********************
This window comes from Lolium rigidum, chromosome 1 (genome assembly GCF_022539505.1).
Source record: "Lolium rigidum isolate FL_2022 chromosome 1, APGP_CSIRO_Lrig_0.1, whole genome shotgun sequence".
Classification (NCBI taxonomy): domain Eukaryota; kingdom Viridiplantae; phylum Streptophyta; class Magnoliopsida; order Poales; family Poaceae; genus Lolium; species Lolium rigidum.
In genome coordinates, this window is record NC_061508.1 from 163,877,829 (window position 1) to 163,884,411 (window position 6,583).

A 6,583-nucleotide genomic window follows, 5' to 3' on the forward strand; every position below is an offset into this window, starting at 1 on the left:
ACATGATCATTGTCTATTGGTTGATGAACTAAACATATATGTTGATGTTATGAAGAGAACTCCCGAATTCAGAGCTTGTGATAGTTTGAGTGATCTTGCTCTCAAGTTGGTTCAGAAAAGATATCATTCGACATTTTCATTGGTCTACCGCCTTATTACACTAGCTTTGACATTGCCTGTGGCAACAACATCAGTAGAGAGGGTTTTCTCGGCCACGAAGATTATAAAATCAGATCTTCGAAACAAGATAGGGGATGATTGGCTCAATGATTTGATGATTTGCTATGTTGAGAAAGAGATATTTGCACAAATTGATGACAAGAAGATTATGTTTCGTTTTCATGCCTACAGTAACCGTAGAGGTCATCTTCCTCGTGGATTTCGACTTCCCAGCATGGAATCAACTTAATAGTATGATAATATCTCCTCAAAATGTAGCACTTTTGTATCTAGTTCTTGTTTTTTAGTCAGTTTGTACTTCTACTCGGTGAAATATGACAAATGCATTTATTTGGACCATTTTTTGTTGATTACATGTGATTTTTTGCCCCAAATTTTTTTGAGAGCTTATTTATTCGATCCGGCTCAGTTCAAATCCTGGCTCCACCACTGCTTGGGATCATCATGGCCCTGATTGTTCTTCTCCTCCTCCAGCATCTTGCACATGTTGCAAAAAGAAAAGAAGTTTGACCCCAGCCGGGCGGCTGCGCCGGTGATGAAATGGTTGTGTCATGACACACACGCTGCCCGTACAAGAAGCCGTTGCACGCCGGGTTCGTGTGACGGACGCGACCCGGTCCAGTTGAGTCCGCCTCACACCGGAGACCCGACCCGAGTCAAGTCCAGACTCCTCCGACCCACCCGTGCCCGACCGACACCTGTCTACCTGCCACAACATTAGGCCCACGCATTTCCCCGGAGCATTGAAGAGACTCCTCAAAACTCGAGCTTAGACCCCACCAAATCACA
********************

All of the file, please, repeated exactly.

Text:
This window comes from Lolium rigidum, chromosome 1 (genome assembly GCF_022539505.1).
Source record: "Lolium rigidum isolate FL_2022 chromosome 1, APGP_CSIRO_Lrig_0.1, whole genome shotgun sequence".
Classification (NCBI taxonomy): domain Eukaryota; kingdom Viridiplantae; phylum Streptophyta; class Magnoliopsida; order Poales; family Poaceae; genus Lolium; species Lolium rigidum.
In genome coordinates, this window is record NC_061508.1 from 163,877,829 (window position 1) to 163,884,411 (window position 6,583).

A 6,583-nucleotide genomic window follows, 5' to 3' on the forward strand; every position below is an offset into this window, starting at 1 on the left:
ACATGATCATTGTCTATTGGTTGATGAACTAAACATATATGTTGATGTTATGAAGAGAACTCCCGAATTCAGAGCTTGTGATAGTTTGAGTGATCTTGCTCTCAAGTTGGTTCAGAAAAGATATCATTCGACATTTTCATTGGTCTACCGCCTTATTACACTAGCTTTGACATTGCCTGTGGCAACAACATCAGTAGAGAGGGTTTTCTCGGCCACGAAGATTATAAAATCAGATCTTCGAAACAAGATAGGGGATGATTGGCTCAATGATTTGATGATTTGCTATGTTGAGAAAGAGATATTTGCACAAATTGATGACAAGAAGATTATGTTTCGTTTTCATGCCTACAGTAACCGTAGAGGTCATCTTCCTCGTGGATTTCGACTTCCCAGCATGGAATCAACTTAATAGTATGATAATATCTCCTCAAAATGTAGCACTTTTGTATCTAGTTCTTGTTTTTTAGTCAGTTTGTACTTCTACTCGGTGAAATATGACAAATGCATTTATTTGGACCATTTTTTGTTGATTACATGTGATTTTTTGCCCCAAATTTTTTTGAGAGCTTATTTATTCGATCCGGCTCAGTTCAAATCCTGGCTCCACCACTGCTTGGGATCATCATGGCCCTGATTGTTCTTCTCCTCCTCCAGCATCTTGCACATGTTGCAAAAAGAAAAGAAGTTTGACCCCAGCCGGGCGGCTGCGCCGGTGATGAAATGGTTGTGTCATGACACACACGCTGCCCGTACAAGAAGCCGTTGCACGCCGGGTTCGTGTGACGGACGCGACCCGGTCCAGTTGAGTCCGCCTCACACCGGAGACCCGACCCGAGTCAAGTCCAGACTCCTCCGACCCACCCGTGCCCGACCGACACCTGTCTACCTGCCACAACATTAGGCCCACGCATTTCCCCGGAGCATTGAAGAGACTCCTCAAAACTCGAGCTTAGACCCCACCAAATCACA